Polish ruling party replaces PM ahead of elections

Polish ruling party replaces PM ahead of elections

Though Szydlo's government is riding high in opinion polls, ruling Law and Justice head Jaroslaw Kaczynski is thought to be advocating a change.

Poland's nationalist-conservative Law and Justice Party replaced Prime Minister Beata Szydlo with Finance Minister Mateusz Morawiecki after weeks of speculation.

The replacement comes at the beginning of what is expected to be a broader government reshuffle to prepare the right-wing party for votes due in the next three years.

Germany's Lufthansa plans to open in Poland in co-operation with MTU Aero Engines an engine servicing plant worth 150 million euros that is to start functioning in 2020 and employ 800 people, Puls Biznesu reported.

Further changes to the government are due in January, the PAP said.

Mazurek said Szydlo, who had been prime minister since elections brought PiS to power in 2015, resigned shortly before Morawiecki's appointment.

A Polish government official says the country's lawmakers will hold a confirmation vote next week to appoint Finance Minister Mateusz Morawiecki as the new prime minister. Poland now enjoys record low unemployment, growing wages and growth of over 4 percent per year.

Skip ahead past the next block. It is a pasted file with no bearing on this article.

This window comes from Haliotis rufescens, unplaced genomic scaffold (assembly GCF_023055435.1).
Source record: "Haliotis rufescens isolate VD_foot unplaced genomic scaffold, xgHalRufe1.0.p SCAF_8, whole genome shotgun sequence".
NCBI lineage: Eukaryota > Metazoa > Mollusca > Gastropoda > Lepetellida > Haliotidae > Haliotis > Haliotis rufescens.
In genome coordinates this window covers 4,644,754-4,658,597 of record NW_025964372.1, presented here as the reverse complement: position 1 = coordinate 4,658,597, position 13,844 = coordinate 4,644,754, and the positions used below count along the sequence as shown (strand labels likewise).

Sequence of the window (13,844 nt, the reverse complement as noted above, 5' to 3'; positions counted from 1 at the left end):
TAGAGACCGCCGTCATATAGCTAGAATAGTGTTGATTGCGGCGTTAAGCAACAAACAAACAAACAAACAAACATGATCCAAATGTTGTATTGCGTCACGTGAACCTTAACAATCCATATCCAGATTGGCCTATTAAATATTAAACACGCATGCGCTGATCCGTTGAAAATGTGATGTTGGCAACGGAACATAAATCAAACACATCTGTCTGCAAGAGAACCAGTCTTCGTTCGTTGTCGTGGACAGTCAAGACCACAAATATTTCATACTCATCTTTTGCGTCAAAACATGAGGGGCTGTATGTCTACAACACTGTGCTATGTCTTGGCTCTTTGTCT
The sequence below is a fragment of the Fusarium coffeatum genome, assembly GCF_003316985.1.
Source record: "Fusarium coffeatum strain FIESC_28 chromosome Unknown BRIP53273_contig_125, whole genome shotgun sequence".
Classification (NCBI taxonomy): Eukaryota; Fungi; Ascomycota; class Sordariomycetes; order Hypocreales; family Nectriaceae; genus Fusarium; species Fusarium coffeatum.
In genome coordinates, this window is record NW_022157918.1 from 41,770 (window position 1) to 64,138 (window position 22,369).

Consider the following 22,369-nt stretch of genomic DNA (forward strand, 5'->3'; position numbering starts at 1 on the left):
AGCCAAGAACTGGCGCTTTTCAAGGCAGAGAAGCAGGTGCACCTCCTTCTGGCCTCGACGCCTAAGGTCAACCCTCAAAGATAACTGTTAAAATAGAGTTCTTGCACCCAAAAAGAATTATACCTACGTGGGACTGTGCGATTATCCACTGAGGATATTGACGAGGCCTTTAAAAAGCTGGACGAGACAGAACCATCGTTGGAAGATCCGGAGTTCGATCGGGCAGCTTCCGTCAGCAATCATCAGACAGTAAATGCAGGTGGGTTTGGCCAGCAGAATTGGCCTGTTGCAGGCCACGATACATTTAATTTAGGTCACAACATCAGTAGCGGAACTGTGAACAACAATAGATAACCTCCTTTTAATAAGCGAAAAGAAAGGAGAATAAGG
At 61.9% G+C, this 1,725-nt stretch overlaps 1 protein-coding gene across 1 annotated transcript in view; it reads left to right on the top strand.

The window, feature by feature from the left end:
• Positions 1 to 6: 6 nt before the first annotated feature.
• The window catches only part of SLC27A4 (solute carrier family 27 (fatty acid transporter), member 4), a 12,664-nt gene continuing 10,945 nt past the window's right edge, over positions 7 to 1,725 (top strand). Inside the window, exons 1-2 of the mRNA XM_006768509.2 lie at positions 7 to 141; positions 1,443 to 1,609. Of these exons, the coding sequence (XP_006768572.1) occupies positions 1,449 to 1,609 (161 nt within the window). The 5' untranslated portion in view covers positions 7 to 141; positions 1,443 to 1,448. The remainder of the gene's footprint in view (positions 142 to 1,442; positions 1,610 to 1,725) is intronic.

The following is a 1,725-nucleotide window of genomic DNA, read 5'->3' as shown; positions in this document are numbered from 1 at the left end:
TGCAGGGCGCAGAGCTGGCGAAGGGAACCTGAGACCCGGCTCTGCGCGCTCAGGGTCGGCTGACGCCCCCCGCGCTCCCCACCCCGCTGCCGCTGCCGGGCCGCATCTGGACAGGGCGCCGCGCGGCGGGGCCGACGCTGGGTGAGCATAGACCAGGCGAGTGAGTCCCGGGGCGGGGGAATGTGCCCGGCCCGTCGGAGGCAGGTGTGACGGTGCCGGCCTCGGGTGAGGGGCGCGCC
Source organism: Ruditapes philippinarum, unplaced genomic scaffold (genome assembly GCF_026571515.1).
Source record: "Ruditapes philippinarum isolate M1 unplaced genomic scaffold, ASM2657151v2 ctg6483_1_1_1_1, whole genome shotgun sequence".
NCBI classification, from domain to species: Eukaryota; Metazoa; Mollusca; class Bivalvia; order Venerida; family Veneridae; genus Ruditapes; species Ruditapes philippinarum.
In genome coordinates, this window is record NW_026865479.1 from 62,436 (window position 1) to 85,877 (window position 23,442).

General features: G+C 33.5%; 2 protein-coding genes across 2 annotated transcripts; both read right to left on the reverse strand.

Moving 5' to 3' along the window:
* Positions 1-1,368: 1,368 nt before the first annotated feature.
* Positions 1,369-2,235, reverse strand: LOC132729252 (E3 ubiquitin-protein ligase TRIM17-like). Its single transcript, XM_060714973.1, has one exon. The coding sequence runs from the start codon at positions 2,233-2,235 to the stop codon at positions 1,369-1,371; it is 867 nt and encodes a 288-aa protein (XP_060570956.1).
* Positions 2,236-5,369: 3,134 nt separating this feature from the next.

Poland's conservative ruling party says Prime Minister Beata Szydlo has resigned and will be replaced by Finance Minister Mateusz Morawiecki.

She is expected to formally tender her resignation to PiS-allied President Andrzej Duda on Friday, while the PiS-controlled parliament could approve Morawiecki's new administration by Tuesday, according to media reports.

"The last two years - it was an extraordinary time for me and the service to Poland and Poles was an honour", Szydło said on Twitter.

The Law and Justice party said in a statement Thursday night that "many successes were achieved in key areas of Polish life" during Szydlo's tenure despite "the huge determined resistance by enemies of the ideas of the good change" both inside and outside Poland.

The EU has said the Polish reforms pose a "systemic threat" to the rule of law, with Brussels having warned it could trigger Article Seven of the EU's treaties - the so-called "nuclear option" that freezes voting rights.

Szydlo's government insisted that the reforms are needed to root out corruption and purge a judiciary it believes is stacked in favour of supporters of former prime minister Donald Tusk, who is now president of the European Council.

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